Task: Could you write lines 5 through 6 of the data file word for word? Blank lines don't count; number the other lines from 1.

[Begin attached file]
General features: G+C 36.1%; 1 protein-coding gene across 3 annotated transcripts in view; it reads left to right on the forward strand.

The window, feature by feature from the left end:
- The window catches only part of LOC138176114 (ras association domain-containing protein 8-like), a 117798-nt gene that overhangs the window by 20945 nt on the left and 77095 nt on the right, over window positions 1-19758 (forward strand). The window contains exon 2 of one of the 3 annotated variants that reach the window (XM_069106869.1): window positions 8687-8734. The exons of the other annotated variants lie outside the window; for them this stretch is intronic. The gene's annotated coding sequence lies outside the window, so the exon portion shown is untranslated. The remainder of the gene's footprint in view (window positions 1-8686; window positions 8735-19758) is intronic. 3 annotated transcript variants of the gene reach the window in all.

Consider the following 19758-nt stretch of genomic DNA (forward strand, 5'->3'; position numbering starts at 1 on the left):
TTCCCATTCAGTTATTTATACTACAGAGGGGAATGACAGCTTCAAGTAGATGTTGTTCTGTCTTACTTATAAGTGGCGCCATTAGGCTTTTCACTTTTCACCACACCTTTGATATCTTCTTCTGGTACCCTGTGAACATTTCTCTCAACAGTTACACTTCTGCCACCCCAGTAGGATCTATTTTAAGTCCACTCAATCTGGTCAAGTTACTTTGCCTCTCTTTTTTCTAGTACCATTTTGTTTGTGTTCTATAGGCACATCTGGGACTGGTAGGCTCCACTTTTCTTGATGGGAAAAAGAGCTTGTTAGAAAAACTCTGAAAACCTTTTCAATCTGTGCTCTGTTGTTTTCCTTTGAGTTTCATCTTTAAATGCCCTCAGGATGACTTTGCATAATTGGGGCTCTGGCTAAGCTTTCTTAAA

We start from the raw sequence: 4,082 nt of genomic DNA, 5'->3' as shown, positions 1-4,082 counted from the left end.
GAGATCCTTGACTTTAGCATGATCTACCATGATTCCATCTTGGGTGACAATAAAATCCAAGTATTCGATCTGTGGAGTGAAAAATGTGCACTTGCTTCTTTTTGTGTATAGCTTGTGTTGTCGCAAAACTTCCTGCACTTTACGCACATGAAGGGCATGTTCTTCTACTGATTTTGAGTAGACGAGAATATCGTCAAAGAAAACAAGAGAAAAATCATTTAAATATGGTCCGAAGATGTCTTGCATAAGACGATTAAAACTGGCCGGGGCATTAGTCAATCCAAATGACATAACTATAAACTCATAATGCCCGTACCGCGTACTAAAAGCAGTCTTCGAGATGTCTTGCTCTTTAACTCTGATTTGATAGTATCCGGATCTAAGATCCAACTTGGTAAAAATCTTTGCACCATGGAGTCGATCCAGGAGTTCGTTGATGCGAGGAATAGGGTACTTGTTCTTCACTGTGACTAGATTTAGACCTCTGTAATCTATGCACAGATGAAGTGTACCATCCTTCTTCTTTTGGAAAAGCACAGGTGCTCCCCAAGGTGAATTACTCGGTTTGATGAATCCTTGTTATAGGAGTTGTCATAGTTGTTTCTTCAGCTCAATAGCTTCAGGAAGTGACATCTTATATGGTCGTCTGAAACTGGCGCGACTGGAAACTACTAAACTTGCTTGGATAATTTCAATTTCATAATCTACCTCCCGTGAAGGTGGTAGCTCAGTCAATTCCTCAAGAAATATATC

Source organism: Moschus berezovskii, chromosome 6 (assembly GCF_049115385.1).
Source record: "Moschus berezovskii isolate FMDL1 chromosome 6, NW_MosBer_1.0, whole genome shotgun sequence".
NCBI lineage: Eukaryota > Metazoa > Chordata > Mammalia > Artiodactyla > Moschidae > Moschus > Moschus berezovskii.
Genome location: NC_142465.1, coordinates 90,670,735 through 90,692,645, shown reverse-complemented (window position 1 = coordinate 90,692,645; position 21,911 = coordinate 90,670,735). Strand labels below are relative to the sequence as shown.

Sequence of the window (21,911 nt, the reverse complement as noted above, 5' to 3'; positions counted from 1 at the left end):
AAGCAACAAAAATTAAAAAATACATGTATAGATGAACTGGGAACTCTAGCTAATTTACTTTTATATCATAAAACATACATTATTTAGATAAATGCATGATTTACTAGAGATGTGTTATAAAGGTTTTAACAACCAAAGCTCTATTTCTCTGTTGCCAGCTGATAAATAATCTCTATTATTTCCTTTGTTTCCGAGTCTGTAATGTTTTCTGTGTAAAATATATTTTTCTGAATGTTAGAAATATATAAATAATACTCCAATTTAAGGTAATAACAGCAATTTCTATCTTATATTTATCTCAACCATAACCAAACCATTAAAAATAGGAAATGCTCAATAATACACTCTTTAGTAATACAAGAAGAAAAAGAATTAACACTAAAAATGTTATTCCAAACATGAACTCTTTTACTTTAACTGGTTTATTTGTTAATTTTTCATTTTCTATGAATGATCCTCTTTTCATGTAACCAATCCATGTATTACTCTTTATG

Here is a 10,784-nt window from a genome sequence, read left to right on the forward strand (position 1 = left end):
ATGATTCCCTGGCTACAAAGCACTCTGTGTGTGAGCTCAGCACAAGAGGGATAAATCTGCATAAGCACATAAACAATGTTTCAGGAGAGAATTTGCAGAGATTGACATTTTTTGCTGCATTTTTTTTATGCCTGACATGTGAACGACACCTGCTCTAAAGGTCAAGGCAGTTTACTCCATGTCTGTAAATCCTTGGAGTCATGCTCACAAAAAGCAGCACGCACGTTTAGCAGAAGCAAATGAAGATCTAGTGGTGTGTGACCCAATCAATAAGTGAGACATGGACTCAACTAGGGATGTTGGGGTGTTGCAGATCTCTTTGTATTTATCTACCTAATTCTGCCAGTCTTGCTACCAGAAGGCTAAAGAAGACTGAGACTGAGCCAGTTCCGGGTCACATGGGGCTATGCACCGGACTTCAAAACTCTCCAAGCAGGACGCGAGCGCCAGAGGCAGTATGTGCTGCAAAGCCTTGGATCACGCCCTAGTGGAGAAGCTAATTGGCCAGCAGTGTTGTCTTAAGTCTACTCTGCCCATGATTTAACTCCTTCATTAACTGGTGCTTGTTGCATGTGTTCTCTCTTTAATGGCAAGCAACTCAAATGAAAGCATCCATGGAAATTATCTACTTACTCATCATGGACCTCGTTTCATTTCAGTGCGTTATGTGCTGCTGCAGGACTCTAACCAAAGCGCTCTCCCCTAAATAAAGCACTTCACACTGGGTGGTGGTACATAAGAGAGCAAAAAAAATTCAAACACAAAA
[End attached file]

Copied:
TTCCCATTCAGTTATTTATACTACAGAGGGGAATGACAGCTTCAAGTAGATGTTGTTCTGTCTTACTTATAAGTGGCGCCATTAGGCTTTTCACTTTTCACCACACCTTTGATATCTTCTTCTGGTACCCTGTGAACATTTCTCTCAACAGTTACACTTCTGCCACCCCAGTAGGATCTATTTTAAGTCCACTCAATCTGGTCAAGTTACTTTGCCTCTCTTTTTTCTAGTACCATTTTGTTTGTGTTCTATAGGCACATCTGGGACTGGTAGGCTCCACTTTTCTTGATGGGAAAAAGAGCTTGTTAGAAAAACTCTGAAAACCTTTTCAATCTGTGCTCTGTTGTTTTCCTTTGAGTTTCATCTTTAAATGCCCTCAGGATGACTTTGCATAATTGGGGCTCTGGCTAAGCTTTCTTAAA

We start from the raw sequence: 4,082 nt of genomic DNA, 5'->3' as shown, positions 1-4,082 counted from the left end.